In 1932, Canadian Commander was sold to Achille Lauro, Naples, Italy and renamed Gioacchino Lauro.[8] Her port of registry was Naples. The Italian Official Number 383 was allocated. From 1934, her Code Letters were IBOG. She was assessed as 5,345 GRT, 3,151 NRT.[9] On 10 June 1940, Gioacchino Lauro was in port at Hartlepool, Co Durham when Italy declared war against the United Kingdom.[8] The ship and her cargo were seized as a prize of war,[10] Gioacchino Lauro was passed to the MoWT and renamed Empire Engineer.[8]

Empire Engineer was placed under the management of Weidner, Hopkins & Co Ltd. She regained her previous Official Number. The Code Letters GLYG were allocated. Her port of registry was West Hartlepool, Co Durham. She was assessed at 5,358 GRT, 3,230 NRT.[11]

Little is known of her war service. She was a member of Convoy OA 216, which departed from Methil, Fife on 18 September 1940 and joined Convoy OB 216 at sea on 21 September. Empire Engineer was in ballast and bound for Baltimore, Maryland.[12] Empire Engineer was a member of Convoy SC 20, which departed from Halifax, Nova Scotia, Canada on 22 January 1941 and arrived at Liverpool, Lancashire, United Kingdom on 8 February. She was carrying a cargo of steel ingots bound for Newport, Monmouthshire.[13] Empire Engineer straggled behind the convoy. At 16:44 German time on 4 February, she was hit by a torpedo fired by U-123 and sank within four minutes at 54°21′N 23°15′W. Although some survivors were known to have taken to liferafts, all 39 crew were lost.[14] They are commemorated on the Tower Hill Memorial, London.[15]


  1. "Canada's Trading Fleet". The Times (42575). London. 23 November 1920. col B, p. 7.
  2. "Merchant Ships Built in Canada in World War One". Ship Building History. Retrieved 1 September 2011.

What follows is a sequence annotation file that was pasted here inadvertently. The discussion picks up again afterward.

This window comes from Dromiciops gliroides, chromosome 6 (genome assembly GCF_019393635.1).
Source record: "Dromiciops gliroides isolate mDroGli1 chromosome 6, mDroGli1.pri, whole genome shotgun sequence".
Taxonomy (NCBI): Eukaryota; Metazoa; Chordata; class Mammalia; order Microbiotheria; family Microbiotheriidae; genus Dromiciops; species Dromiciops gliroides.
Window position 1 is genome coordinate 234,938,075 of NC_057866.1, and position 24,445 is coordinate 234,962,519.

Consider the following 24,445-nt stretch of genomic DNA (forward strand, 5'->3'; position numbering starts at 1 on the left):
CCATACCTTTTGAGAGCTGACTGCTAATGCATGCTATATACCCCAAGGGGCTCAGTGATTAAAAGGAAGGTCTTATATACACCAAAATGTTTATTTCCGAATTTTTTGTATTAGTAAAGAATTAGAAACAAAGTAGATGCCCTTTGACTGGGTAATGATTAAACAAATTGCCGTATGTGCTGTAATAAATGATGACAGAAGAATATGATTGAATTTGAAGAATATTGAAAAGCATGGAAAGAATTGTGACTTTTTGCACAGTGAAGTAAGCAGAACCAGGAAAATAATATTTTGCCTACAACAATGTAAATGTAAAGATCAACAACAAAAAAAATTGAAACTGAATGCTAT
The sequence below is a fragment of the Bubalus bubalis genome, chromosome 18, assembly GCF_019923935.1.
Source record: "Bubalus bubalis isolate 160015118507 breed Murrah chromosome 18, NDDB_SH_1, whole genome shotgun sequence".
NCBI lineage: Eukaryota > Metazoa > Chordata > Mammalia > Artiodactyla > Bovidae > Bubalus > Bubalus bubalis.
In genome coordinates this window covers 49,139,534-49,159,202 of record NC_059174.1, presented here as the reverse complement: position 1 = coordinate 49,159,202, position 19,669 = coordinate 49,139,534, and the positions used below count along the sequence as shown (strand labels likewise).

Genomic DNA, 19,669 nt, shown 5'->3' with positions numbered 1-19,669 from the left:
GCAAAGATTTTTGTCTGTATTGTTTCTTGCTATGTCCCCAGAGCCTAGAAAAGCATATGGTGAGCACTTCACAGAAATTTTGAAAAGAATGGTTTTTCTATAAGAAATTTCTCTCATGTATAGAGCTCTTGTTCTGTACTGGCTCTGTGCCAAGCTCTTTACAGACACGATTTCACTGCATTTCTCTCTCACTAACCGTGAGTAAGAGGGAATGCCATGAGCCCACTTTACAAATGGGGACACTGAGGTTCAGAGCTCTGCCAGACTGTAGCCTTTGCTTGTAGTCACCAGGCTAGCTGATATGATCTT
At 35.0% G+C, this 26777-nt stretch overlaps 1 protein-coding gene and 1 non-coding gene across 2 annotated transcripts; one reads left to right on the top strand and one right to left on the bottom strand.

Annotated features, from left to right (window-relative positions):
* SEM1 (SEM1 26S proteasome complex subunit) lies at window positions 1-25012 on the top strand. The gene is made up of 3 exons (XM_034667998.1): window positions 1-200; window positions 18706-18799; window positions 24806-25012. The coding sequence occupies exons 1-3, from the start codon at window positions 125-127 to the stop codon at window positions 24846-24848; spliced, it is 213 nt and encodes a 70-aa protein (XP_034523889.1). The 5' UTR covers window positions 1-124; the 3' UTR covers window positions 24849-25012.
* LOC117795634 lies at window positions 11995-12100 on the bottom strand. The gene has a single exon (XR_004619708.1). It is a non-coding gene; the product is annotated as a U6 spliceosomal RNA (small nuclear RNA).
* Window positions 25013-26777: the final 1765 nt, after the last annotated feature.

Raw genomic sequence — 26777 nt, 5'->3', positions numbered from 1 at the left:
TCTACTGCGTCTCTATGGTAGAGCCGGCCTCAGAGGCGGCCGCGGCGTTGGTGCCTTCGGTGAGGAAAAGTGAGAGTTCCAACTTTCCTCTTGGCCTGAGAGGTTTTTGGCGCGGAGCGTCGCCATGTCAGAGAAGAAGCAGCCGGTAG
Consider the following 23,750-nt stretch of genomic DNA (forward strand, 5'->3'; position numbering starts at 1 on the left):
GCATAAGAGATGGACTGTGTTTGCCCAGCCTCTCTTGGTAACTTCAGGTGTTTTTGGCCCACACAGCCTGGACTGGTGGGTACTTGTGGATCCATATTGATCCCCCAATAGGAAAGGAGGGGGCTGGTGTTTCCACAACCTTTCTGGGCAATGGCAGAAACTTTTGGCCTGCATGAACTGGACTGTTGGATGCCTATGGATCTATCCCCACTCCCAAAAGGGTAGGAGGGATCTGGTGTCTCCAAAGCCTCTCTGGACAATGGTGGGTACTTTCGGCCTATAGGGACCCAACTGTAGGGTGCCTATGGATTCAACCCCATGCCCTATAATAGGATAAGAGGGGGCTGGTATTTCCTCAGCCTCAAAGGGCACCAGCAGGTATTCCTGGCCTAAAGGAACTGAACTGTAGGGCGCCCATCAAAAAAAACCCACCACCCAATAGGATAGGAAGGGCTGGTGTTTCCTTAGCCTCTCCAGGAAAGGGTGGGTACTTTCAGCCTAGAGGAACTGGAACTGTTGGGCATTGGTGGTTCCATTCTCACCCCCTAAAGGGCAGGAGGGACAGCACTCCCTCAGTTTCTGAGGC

3. "LLOYD'S REGISTER, NAVIRES A VAPEUR ET A MOTEURS" (PDF). Plimsoll Ship Data. Retrieved 30 August 2011.
  4. "LLOYD'S REGISTER, STEAMERS & MOTORSHIPS" (PDF). Plimsoll Ship Data. Retrieved 1 September 2011.
  5. "LIST OF VESSELS FITTED WITH REFRIGERATING APPARATUS – continued. Part I. – List of vessels having a capacity of 80,000 cubic feet and over, and including all vessels holding Lloyd's R.M.C." (PDF). Plimsoll Ship Data. Retrieved 1 September 2011.
  6. "Canadian Government Merchant Marine CGMM, Montreal 1918-1928". The Ships List. Archived from the original on 8 March 2010. Retrieved 1 September 2011.
  7. "Reinsurance Rates". The Times (43085). London. 17 July 1922. col B, p. 20.
  8. Mitchell, W.H.; Sawyer, L.A. (1995). The Empire Ships. London, New York, Hamburg, Hong Kong: Lloyd's of London Press Ltd. p. not cited. ISBN 1-85044-275-4.
  9. "LLOYD'S REGISTER, NAVIRES A VAPEUR ET A MOTEURS" (PDF). Plimsoll Ship Data. Retrieved 1 September 2011.
  10. "Prize Courts". The Times (48646). London. 19 June 1940. col E, p. 1.
  11. "LLOYD'S REGISTER, NAVIRES A VAPEUR ET A MOTEURS" (PDF). Plimsoll Ship Data. Retrieved 1 September 2011.
  12. "Convoy OA.216". Convoyweb. Retrieved 2 September 2011.
  13. "CONVOY SC 20". Warsailors. Retrieved 2 September 2011.
  14. "Empire Engineer". Uboat. Retrieved 24 February 2012.
  15. "Empire Day to Empire Engineer". Brian Watson. Retrieved 2 September 2011.